[Please see a brief self-promotional save-the-date announcement at the end of this post]


[dropcapMedium]I[/dropcapMedium]n last month’s post I addressed a question that arose in a cancer support circle: How is it possible to sustain the feeling of every moment being precious when one is not “actively” dying?

Pondering the last part of the question last month, the part about about “actively” dying, sparked many great reply comments; and the conversation is continuing among thoughtful circles of folks, which pleases me immensely! Those comments and conversations will be added to this month’s comments, all to become fodder for the third of three posts derived from that original, juicy question.

For now, back to the first part of that question: How DO we “sustain the feeling of every moment being precious”? How do we make every moment precious? Regardless of our state of health. Regardless of our life expectancy.


These are three of my ways:
nurturing the earworm of gratitude,
following curiosity, and
practicing presence.


An “earworm,” is one of those annoying songs that shows up in your head and just won’t leave until you deliberately replace it with another song that you like better (for now). I think of gratitude as a single sacred earworm — or “word worm,” perhaps — that reiterates a hundred times a day: “Thank you.” Sometimes it says a delighted “Oh, thank you” or a prayerful “Dear Holy One, thank You” or a joyful “How can I possibly say ‘thank you’ enough for all of this?’” Maybe a “thank you” comes when you realize that that place in your shoulder hasn’t ached for the last two hours. Or that the toilet, yet again, reliably flushes. Thank you!

So many moments for gratitude: the small birds excitedly flocking in to a freshly-filled feeder; the fragrance of oregano in a simmering pasta sauce, or of lilac in a hidden-away garden; the close call at an intersection that didn’t become an accident; the colors and abundance at a farmers’ market. All precious moments. Let your earworm sing its gratitude! Every day. All day long.


Remember, back in the dark ages, when we had to look up stuff in the Encyclopedia Britannica, hoping that the current annual, filled with last year’s developments, would give us the almost-up-to-date info we needed? Then in 1994 the EB went digital and online, and in 2012 it ceased hardcopy publication altogether. Now we have Wikipedia, updated minute-by-minute; and Google, so ubiquitous that the brand name has become a lower-case verb.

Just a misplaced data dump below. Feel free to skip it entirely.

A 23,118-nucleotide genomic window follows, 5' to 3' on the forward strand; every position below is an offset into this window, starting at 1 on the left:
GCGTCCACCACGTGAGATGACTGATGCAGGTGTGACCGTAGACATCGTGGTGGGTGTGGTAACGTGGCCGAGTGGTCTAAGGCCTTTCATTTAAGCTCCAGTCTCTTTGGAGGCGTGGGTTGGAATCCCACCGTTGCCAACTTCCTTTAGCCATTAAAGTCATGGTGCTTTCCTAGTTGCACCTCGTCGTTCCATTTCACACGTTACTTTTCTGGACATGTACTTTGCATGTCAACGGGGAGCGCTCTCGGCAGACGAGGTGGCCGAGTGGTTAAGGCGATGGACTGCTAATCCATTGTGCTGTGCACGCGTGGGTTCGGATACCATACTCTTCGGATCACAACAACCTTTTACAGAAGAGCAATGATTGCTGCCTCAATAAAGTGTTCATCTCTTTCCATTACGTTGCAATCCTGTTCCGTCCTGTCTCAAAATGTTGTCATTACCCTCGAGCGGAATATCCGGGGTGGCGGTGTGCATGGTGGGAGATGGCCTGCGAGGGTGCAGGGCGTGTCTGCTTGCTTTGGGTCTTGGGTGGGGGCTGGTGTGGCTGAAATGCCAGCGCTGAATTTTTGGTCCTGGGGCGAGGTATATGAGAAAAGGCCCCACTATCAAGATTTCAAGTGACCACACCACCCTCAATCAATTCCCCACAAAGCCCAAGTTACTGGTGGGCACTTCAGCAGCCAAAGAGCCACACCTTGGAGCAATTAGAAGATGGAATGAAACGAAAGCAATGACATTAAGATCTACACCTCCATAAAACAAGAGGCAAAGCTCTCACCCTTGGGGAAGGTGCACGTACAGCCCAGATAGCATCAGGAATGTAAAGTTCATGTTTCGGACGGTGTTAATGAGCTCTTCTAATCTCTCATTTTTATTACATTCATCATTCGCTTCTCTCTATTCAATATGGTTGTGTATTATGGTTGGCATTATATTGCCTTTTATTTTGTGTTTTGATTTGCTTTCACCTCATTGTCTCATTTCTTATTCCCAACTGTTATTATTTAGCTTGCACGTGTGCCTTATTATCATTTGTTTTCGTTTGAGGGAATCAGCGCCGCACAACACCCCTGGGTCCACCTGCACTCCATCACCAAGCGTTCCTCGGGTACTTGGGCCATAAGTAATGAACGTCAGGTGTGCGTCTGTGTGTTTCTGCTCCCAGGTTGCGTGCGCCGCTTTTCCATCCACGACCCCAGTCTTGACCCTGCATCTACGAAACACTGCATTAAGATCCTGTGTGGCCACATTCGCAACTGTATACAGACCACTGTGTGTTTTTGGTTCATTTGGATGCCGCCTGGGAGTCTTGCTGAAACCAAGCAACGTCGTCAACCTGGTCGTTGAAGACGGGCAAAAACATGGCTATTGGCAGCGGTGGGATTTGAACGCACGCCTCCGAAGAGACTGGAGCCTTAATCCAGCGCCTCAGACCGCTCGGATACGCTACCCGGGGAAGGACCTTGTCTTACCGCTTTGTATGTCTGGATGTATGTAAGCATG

These days, any time I find myself thinking, “I wonder [what, who, where] . . .,” I revel in the fact that it takes only a few keystrokes until the answer is right there on my computer screen. And from time to time I dive into one of those digital rabbit holes that a simple search often presents. I try not to spend too long there, but once in a while curiosity says that I’ve gotta follow that white rabbit who is perpetually “late.” I am not yet late (in the deceased sense), so I go ahead and follow my curiosity and often end up with a dozen more reasons to say “Wow, thank you!”

Even better than googling is the feeding of curiosity with first-hand experience, taking time to magnify the five senses and enjoy them. Follow the trail of a snail, or the flight of a heron to its nest. Watch your skin heal from a blister – notice the dying of cells, and their replacement. Be fascinated by the way that morning sun makes ground fog seem to be a living thing. Listen for the harmony of sounds as water flows over stones in a creek bed – hear that deep bass note? It’s always been there, but you had not noticed before; now you can smile “thank you” for the secret that the creek has revealed to you.

Be curious about people, too. Ask them unexpected questions about themselves: “What are you passionate about?” “Tell me about your favorite place in the world.” Then take the time to really listen to their answers as if this were the most important thing in your whole day. It possibly is!


My third way of sustaining the preciousness of every moment is really a part of the previous two, but it’s sort of gratitude and curiosity on steroids. Presence is being as fully open as possible to every detail of every moment, bringing your curiosity, your attention, and your gratitude to each moment with as little judgment or fear as possible.

I believe that’s the whole point of incarnation, after all — to surround the invisible spark of divinity, the soul, with the amazing complexity of mortal flesh for the length of a lifetime. The soul wants to experience every detail of a life, to be fully present within it, however long that life may be.